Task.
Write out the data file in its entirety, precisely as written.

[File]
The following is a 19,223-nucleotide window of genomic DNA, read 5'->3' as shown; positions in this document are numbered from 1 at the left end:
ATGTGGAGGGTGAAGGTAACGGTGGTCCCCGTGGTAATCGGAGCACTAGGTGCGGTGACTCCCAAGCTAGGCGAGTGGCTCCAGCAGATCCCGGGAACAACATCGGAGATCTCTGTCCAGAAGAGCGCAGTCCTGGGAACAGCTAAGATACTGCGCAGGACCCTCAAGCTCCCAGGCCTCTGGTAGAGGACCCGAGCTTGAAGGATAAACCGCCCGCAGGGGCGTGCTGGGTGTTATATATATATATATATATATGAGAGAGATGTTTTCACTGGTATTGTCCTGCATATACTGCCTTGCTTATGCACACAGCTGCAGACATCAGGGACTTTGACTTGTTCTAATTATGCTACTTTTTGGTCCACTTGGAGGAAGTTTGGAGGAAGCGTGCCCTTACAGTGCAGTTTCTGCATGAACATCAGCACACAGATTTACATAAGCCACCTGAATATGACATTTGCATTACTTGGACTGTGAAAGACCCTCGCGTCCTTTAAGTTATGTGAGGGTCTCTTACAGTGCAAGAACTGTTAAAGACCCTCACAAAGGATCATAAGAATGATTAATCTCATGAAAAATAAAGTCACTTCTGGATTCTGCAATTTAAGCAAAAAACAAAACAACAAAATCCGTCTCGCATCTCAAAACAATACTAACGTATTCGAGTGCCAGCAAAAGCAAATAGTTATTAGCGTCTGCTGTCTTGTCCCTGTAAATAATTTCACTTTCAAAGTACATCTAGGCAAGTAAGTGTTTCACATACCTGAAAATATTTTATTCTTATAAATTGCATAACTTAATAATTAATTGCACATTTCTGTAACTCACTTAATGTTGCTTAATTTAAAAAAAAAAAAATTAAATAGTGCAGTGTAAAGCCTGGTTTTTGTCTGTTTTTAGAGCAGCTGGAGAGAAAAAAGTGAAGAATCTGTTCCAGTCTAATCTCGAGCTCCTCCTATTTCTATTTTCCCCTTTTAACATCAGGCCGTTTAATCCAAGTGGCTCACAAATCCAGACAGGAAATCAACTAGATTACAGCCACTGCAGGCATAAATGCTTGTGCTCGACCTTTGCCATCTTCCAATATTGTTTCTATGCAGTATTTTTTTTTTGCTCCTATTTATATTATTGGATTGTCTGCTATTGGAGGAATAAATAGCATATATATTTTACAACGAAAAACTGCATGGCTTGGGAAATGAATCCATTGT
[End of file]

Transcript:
The following is a 19,223-nucleotide window of genomic DNA, read 5'->3' as shown; positions in this document are numbered from 1 at the left end:
ATGTGGAGGGTGAAGGTAACGGTGGTCCCCGTGGTAATCGGAGCACTAGGTGCGGTGACTCCCAAGCTAGGCGAGTGGCTCCAGCAGATCCCGGGAACAACATCGGAGATCTCTGTCCAGAAGAGCGCAGTCCTGGGAACAGCTAAGATACTGCGCAGGACCCTCAAGCTCCCAGGCCTCTGGTAGAGGACCCGAGCTTGAAGGATAAACCGCCCGCAGGGGCGTGCTGGGTGTTATATATATATATATATATATGAGAGAGATGTTTTCACTGGTATTGTCCTGCATATACTGCCTTGCTTATGCACACAGCTGCAGACATCAGGGACTTTGACTTGTTCTAATTATGCTACTTTTTGGTCCACTTGGAGGAAGTTTGGAGGAAGCGTGCCCTTACAGTGCAGTTTCTGCATGAACATCAGCACACAGATTTACATAAGCCACCTGAATATGACATTTGCATTACTTGGACTGTGAAAGACCCTCGCGTCCTTTAAGTTATGTGAGGGTCTCTTACAGTGCAAGAACTGTTAAAGACCCTCACAAAGGATCATAAGAATGATTAATCTCATGAAAAATAAAGTCACTTCTGGATTCTGCAATTTAAGCAAAAAACAAAACAACAAAATCCGTCTCGCATCTCAAAACAATACTAACGTATTCGAGTGCCAGCAAAAGCAAATAGTTATTAGCGTCTGCTGTCTTGTCCCTGTAAATAATTTCACTTTCAAAGTACATCTAGGCAAGTAAGTGTTTCACATACCTGAAAATATTTTATTCTTATAAATTGCATAACTTAATAATTAATTGCACATTTCTGTAACTCACTTAATGTTGCTTAATTTAAAAAAAAAAAAATTAAATAGTGCAGTGTAAAGCCTGGTTTTTGTCTGTTTTTAGAGCAGCTGGAGAGAAAAAAGTGAAGAATCTGTTCCAGTCTAATCTCGAGCTCCTCCTATTTCTATTTTCCCCTTTTAACATCAGGCCGTTTAATCCAAGTGGCTCACAAATCCAGACAGGAAATCAACTAGATTACAGCCACTGCAGGCATAAATGCTTGTGCTCGACCTTTGCCATCTTCCAATATTGTTTCTATGCAGTATTTTTTTTTTGCTCCTATTTATATTATTGGATTGTCTGCTATTGGAGGAATAAATAGCATATATATTTTACAACGAAAAACTGCATGGCTTGGGAAATGAATCCATTGT